Explosives detector

Graphical abstract: Hyperbranched conjugated poly(tetraphenylethene): synthesis, aggregation-induced emission, fluorescent photopatterning, optical limiting and explosive detectionA promising fluorescent chemosensor for explosives detection has been developed by researchers in China.

The team made hyperbranched polymers by the polycyclotrimerisation of tetraphenylethenes. The compounds were thermally stable with high degradation temperatures under nitrogen and in air. They are non-emissive or weakly fluorescent in solution; they become strong emitters when aggregated in poor solvents and in the solid state, demonstrating aggregation-induced or enhanced emission.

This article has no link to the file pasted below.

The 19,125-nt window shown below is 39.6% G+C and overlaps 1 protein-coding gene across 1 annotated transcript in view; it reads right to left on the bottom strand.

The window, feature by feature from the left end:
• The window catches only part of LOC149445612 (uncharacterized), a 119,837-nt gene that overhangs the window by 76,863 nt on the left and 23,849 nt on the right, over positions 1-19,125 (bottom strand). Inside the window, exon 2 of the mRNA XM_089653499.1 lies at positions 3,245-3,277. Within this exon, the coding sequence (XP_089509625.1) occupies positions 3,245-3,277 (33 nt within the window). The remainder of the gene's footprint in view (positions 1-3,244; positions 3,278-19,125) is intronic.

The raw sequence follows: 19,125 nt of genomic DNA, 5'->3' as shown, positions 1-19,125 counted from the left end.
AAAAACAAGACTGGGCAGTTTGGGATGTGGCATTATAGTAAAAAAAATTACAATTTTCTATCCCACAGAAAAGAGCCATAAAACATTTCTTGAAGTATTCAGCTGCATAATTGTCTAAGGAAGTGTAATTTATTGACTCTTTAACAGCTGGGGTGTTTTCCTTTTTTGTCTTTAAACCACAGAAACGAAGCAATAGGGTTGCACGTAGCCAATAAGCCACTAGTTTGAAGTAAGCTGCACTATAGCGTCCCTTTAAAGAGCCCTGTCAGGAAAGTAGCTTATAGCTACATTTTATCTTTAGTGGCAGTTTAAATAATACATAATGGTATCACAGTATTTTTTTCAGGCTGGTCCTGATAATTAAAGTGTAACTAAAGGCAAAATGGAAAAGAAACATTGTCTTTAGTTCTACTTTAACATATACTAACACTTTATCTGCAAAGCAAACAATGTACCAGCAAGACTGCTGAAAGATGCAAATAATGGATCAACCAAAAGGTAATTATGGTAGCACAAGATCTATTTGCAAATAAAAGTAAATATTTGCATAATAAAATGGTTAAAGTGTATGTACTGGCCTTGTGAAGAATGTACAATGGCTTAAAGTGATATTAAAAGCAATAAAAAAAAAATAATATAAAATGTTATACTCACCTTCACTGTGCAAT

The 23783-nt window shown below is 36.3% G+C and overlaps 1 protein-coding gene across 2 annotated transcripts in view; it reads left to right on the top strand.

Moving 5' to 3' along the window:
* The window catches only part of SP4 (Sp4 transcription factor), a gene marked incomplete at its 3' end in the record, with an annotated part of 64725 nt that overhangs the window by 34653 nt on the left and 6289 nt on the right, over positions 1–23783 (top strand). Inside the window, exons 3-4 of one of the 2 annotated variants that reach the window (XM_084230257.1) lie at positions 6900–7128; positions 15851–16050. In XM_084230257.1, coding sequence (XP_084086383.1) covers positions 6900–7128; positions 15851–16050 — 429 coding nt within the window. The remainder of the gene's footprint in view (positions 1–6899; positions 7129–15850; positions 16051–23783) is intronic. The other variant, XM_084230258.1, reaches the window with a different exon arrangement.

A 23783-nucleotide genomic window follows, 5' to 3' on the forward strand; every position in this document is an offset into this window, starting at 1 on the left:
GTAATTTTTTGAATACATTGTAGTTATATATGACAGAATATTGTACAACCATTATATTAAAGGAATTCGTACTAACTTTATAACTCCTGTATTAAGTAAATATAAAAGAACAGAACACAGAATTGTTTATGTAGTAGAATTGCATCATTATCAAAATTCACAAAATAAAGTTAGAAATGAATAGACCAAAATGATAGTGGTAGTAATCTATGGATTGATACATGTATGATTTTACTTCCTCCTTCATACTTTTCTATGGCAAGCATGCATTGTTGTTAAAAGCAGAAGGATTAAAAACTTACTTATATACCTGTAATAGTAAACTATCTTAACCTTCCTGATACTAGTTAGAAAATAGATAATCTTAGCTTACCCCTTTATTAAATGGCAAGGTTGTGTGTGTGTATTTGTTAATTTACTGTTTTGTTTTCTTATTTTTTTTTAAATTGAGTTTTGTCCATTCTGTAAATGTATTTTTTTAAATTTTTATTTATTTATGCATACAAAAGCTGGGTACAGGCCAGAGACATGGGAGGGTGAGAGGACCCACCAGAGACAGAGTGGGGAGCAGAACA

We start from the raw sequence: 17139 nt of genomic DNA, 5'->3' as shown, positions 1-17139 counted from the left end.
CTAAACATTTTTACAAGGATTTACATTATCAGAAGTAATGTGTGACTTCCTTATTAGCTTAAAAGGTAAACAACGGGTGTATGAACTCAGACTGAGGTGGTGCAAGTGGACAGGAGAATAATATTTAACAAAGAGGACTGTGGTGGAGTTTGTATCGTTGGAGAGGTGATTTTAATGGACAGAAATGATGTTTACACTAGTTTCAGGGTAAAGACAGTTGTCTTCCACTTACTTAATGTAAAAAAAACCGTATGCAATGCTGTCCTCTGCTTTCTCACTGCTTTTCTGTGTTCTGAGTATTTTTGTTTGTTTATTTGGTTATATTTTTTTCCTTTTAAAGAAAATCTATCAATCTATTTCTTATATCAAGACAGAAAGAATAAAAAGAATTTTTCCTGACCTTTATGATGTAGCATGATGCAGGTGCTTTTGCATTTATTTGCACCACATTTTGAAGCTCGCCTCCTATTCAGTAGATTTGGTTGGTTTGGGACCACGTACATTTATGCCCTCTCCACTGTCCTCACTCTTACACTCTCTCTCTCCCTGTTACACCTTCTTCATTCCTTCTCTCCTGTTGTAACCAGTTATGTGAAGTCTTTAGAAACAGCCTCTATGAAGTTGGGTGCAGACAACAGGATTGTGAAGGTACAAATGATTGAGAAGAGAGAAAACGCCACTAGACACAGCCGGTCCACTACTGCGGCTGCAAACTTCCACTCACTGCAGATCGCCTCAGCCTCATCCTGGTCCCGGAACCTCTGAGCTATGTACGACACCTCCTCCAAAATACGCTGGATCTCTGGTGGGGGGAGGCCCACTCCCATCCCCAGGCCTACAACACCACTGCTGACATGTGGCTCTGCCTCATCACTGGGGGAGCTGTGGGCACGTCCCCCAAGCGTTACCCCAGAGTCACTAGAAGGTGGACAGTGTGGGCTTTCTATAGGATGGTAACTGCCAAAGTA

The emission of the polymer in the solution and aggregated states can be quenched efficiently by picric acid (the explosives TNT and DNT exert a similar effect to picric acid on the light emission of the polymer) with large quenching constants, suggesting that it is a promising fluorescent chemosensor for detecting explosives. Read the article for free until 14th May.

Reference: Rongrong Hu ,  Jacky W. Y. Lam ,  Jianzhao Liu ,  Herman H. Y. Sung ,  Ian D. Williams ,  Zhounan Yue ,  Kam Sing Wong ,  Matthew M. F. Yuen and Ben Zhong Tang, Polym. Chem., 2012, DOI: 10.1039/C2PY20057K (Advance Article)

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One Response to “Explosives detector”

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